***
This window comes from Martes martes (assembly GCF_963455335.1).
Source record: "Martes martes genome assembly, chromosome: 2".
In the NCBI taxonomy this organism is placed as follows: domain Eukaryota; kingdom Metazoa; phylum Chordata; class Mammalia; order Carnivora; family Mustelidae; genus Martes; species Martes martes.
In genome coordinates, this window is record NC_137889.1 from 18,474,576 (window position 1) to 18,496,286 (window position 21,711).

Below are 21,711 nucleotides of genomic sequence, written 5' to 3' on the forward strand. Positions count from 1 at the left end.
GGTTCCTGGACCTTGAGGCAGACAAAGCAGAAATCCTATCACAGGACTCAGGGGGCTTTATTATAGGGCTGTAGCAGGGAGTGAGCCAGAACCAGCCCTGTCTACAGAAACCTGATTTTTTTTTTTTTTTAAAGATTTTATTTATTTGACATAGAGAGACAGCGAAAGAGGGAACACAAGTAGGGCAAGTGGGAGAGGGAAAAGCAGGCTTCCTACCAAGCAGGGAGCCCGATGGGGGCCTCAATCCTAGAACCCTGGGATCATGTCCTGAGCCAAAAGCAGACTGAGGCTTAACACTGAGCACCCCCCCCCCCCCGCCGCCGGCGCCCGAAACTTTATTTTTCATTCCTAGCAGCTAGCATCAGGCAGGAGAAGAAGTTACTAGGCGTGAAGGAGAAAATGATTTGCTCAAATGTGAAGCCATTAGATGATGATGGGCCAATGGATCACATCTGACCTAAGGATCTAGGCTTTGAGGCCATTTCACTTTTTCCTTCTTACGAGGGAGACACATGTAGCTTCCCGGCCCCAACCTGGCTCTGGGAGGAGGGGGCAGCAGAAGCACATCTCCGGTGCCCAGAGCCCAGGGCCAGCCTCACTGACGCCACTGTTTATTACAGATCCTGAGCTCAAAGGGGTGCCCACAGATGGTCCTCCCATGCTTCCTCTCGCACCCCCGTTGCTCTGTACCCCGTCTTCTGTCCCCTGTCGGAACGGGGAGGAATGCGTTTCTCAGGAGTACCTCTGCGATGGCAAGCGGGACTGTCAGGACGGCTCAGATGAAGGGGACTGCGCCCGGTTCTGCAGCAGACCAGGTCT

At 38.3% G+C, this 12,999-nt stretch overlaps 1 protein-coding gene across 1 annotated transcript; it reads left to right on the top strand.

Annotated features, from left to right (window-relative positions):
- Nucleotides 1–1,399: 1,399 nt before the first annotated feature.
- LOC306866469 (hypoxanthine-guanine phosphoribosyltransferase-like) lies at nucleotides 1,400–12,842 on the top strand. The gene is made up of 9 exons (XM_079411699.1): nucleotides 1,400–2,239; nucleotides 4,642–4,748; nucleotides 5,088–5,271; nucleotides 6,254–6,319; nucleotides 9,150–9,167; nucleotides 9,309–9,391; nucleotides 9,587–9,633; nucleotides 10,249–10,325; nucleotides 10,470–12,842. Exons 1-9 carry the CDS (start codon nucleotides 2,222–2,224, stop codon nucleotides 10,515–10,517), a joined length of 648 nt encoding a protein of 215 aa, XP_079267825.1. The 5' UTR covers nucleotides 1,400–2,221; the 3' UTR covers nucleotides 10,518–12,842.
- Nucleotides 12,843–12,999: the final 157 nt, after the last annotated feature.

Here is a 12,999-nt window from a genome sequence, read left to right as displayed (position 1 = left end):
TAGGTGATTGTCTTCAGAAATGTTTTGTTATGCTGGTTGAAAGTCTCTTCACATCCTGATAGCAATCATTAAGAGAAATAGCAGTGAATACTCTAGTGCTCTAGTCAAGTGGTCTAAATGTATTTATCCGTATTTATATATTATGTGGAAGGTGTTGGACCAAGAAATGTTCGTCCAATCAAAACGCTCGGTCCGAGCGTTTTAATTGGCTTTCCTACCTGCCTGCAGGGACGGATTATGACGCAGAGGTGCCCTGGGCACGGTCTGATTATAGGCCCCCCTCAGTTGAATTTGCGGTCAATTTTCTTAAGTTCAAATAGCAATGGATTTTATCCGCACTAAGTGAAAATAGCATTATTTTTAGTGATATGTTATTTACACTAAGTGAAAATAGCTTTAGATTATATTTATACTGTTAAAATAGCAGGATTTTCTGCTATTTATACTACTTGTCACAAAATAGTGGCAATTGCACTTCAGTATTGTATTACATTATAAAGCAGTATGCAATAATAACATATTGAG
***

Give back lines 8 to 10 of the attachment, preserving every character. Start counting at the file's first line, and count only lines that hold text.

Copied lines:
Annotated features, from left to right (window-relative positions):
- Nucleotides 1–1,399: 1,399 nt before the first annotated feature.
- LOC306866469 (hypoxanthine-guanine phosphoribosyltransferase-like) lies at nucleotides 1,400–12,842 on the top strand. The gene is made up of 9 exons (XM_079411699.1): nucleotides 1,400–2,239; nucleotides 4,642–4,748; nucleotides 5,088–5,271; nucleotides 6,254–6,319; nucleotides 9,150–9,167; nucleotides 9,309–9,391; nucleotides 9,587–9,633; nucleotides 10,249–10,325; nucleotides 10,470–12,842. Exons 1-9 carry the CDS (start codon nucleotides 2,222–2,224, stop codon nucleotides 10,515–10,517), a joined length of 648 nt encoding a protein of 215 aa, XP_079267825.1. The 5' UTR covers nucleotides 1,400–2,221; the 3' UTR covers nucleotides 10,518–12,842.